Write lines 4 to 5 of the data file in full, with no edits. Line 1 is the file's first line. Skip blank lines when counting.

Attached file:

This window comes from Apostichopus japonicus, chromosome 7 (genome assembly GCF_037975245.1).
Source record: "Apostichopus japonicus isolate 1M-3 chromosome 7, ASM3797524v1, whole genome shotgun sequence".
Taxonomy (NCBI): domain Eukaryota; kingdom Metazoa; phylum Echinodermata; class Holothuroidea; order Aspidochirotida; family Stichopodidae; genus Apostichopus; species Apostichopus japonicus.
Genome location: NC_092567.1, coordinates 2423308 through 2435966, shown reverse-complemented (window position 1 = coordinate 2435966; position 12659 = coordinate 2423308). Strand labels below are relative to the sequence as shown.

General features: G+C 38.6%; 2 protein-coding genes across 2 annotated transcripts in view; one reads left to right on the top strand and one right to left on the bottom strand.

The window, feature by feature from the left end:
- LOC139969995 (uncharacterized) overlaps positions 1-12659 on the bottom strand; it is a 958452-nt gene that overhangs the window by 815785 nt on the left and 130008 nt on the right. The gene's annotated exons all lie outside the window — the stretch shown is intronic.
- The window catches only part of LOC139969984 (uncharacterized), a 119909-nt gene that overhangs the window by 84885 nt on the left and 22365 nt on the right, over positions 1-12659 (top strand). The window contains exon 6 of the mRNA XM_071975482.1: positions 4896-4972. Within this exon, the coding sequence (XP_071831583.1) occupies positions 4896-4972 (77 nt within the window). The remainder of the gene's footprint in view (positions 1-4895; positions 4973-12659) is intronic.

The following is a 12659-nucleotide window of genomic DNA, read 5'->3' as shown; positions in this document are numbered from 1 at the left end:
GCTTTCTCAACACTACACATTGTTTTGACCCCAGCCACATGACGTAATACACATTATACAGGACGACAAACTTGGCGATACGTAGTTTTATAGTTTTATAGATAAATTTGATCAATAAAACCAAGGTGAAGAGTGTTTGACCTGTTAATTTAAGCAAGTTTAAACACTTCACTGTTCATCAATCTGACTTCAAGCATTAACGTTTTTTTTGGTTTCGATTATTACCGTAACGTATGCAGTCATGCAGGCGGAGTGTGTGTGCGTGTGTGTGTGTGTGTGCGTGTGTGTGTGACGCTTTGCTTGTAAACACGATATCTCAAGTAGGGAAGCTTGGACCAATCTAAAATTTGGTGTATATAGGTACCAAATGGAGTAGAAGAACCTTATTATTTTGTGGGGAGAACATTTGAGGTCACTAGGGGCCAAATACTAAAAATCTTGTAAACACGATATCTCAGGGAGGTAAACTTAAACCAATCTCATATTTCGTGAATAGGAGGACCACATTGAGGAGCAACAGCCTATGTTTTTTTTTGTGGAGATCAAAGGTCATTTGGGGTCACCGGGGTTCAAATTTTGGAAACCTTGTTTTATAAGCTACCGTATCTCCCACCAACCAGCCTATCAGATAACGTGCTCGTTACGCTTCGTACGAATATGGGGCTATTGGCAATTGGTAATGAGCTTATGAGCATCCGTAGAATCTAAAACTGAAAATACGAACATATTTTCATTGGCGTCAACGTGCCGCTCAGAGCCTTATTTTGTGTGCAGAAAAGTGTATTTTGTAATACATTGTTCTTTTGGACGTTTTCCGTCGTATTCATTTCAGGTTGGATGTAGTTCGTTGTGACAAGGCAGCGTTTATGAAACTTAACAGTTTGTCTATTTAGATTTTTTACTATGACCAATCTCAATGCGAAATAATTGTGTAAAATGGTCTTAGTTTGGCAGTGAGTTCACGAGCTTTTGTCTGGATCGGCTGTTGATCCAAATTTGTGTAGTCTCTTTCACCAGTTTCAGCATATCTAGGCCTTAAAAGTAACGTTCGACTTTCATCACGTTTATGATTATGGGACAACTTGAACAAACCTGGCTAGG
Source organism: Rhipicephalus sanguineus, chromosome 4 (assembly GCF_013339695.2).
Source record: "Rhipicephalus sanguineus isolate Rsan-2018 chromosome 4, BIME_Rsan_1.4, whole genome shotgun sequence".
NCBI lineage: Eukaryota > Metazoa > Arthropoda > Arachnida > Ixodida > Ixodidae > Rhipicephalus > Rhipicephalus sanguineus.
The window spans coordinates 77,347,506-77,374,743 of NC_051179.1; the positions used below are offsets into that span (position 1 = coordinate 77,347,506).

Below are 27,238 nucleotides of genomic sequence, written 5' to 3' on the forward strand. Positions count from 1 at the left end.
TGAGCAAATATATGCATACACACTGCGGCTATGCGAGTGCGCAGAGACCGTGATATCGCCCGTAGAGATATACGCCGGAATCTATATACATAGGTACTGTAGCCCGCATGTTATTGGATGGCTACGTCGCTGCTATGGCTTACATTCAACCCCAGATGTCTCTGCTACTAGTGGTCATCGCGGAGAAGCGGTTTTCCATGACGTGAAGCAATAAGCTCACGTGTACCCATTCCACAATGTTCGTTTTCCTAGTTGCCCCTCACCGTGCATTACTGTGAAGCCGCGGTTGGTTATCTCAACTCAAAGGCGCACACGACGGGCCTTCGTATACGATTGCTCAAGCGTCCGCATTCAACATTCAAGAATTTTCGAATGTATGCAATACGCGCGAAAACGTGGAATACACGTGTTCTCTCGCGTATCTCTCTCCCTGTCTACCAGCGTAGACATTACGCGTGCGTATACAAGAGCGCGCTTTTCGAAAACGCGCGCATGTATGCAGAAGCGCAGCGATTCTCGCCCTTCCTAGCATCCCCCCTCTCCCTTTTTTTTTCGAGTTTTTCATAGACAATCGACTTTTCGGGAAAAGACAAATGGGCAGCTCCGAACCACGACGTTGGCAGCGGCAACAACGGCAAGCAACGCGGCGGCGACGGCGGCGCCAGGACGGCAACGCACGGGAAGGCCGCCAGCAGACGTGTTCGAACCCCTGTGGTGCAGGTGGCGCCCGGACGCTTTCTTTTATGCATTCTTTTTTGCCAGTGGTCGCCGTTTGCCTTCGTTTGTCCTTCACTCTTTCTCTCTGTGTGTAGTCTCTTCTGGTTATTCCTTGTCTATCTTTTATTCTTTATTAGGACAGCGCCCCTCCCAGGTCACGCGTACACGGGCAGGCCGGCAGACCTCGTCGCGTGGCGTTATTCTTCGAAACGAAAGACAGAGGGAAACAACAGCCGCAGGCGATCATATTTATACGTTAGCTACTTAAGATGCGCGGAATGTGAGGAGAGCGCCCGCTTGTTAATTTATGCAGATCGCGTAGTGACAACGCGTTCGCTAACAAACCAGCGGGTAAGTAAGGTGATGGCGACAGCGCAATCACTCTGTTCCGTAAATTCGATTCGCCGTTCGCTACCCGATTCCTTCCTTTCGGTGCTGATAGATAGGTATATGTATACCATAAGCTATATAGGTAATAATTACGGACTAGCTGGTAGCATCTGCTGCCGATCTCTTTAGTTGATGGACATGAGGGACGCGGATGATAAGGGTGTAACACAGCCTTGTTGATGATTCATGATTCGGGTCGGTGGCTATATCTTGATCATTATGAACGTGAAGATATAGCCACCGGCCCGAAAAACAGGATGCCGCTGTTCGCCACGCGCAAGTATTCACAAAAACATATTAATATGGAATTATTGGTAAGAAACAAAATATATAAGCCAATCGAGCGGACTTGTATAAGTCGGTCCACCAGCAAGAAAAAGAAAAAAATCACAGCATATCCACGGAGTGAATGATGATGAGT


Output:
Genome location: NC_092567.1, coordinates 2423308 through 2435966, shown reverse-complemented (window position 1 = coordinate 2435966; position 12659 = coordinate 2423308). Strand labels below are relative to the sequence as shown.

General features: G+C 38.6%; 2 protein-coding genes across 2 annotated transcripts in view; one reads left to right on the top strand and one right to left on the bottom strand.